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**Basic Analysis V: Functional Analysis and Topology** introduces graduate students in science to concepts from topology and functional analysis, both linear and nonlinear. It is the fifth book in a series designed to train interested readers how to think properly using mathematical abstractions, and how to use the tools of mathematical analysis in applications.

It is important to realize that the most difficult part of applying mathematical reasoning to a new problem domain is choosing the underlying mathematical framework to use on the problem. Once that choice is made, we have many tools we can use to solve the problem. However, a different choice would open up avenues of analysis from a different, perhaps more productive, perspective.

In this volume, the nature of these critical choices is discussed using applications involving the immune system and cognition.

Features

- Develops a proof of the Jordan Canonical form to show some basic ideas in algebraic topology
- Provides a thorough treatment of topological spaces, finishing with the Krein–Milman theorem
- Discusses topological degree theory (Brouwer, Leray–Schauder, and Coincidence)
- Carefully develops manifolds and functions on manifolds ending with Riemannian metrics
- Suitable for advanced students in mathematics and associated disciplines
- Can be used as a traditional textbook as well as for self-study

Author

**James K. Peterson** is an Emeritus Professor at the School of Mathematical and Statistical Sciences, Clemson University.

He tries hard to build interesting models of complex phenomena using a blend of mathematics, computation, and science. To this end, he has written four books on how to teach such things to biologists and cognitive scientists. These books grew out of his Calculus for Biologists courses offered to the biology majors from 2007 to 2015.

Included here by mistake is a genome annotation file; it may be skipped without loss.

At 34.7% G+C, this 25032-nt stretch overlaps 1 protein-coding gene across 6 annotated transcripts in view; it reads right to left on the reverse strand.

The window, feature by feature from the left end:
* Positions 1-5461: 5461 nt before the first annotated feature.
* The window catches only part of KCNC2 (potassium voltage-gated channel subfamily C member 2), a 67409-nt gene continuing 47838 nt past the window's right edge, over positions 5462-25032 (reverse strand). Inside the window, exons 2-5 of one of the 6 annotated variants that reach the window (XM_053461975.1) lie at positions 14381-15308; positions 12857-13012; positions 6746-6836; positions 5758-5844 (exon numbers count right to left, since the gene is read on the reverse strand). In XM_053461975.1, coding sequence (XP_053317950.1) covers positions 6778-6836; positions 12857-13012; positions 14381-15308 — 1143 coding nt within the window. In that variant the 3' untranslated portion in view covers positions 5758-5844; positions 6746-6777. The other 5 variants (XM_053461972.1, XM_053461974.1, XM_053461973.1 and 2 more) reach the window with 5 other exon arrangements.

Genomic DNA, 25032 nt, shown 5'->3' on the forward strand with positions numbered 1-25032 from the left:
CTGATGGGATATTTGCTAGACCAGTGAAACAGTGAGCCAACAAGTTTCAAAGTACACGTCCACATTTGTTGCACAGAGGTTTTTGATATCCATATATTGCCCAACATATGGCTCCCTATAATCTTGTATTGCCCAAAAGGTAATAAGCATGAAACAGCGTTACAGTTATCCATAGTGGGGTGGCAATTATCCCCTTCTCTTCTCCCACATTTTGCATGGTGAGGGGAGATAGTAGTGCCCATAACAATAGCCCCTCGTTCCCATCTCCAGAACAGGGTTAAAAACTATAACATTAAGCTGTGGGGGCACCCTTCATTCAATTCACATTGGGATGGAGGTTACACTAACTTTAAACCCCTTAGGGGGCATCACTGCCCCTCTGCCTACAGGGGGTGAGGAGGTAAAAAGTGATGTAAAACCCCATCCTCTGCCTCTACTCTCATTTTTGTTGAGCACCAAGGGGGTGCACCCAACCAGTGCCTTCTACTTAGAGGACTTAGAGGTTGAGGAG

He has taught the analysis courses since he started teaching both at Clemson and at his previous post at Michigan Technological University.

In between, he spent time as a senior engineer in various aerospace firms and even did a short stint in a software development company. The problems he was exposed to were very hard, and not amenable to solution using just one approach. Using tools from many branches of mathematics, from many types of computational languages, and from first-principles analysis of natural phenomena was absolutely essential to make progress.

In both mathematical and applied areas, students often need to use advanced mathematics tools they have not learned properly. So, he has recently written a series of five books on mathematical analysis to help researchers with the problem of learning new things after they have earned their degrees and are practicing scientists. Along the way, he has also written papers in immunology, cognitive science, and neural network technology, in addition to having grants from the NSF, NASA, and the US Army.

He also likes to paint, build furniture, and write stories.

**I. Introduction.** 1. Introduction. **II. Some Algebraic Topology.** 2. Basic Metric Space Topology. 3. Forms and Curves. 4. The Jordan Curve Theorem. **III. Deeper Topological Ideas.** 5. Vector Spaces and Topology. 6. Locally Convex Spaces and Seminorms. 7. A New Look at Linear Functionals. 8. Deeper Results on Linear Functionals. 9. Stone–Weierstrass Results. **IV. Topological Degree Theory. **10. Brouwer Degree Theory. 11 Leray–Schauder Degree. 12. Coincidence Degree. **V. Manifolds. **13. Manifolds. 14. Smooth Functions on Manifolds. 15. The Global Structure of Manifolds. **VI. Emerging Topologies.** 16. Asynchronous Computation. 17. Signal Models and Autoimmune Disease. 18. Bar Code Computations in Consciousness Models.** VII. Summing It All Up. 19. Summing It All Up. VIII. References. IX. Detailed Index. **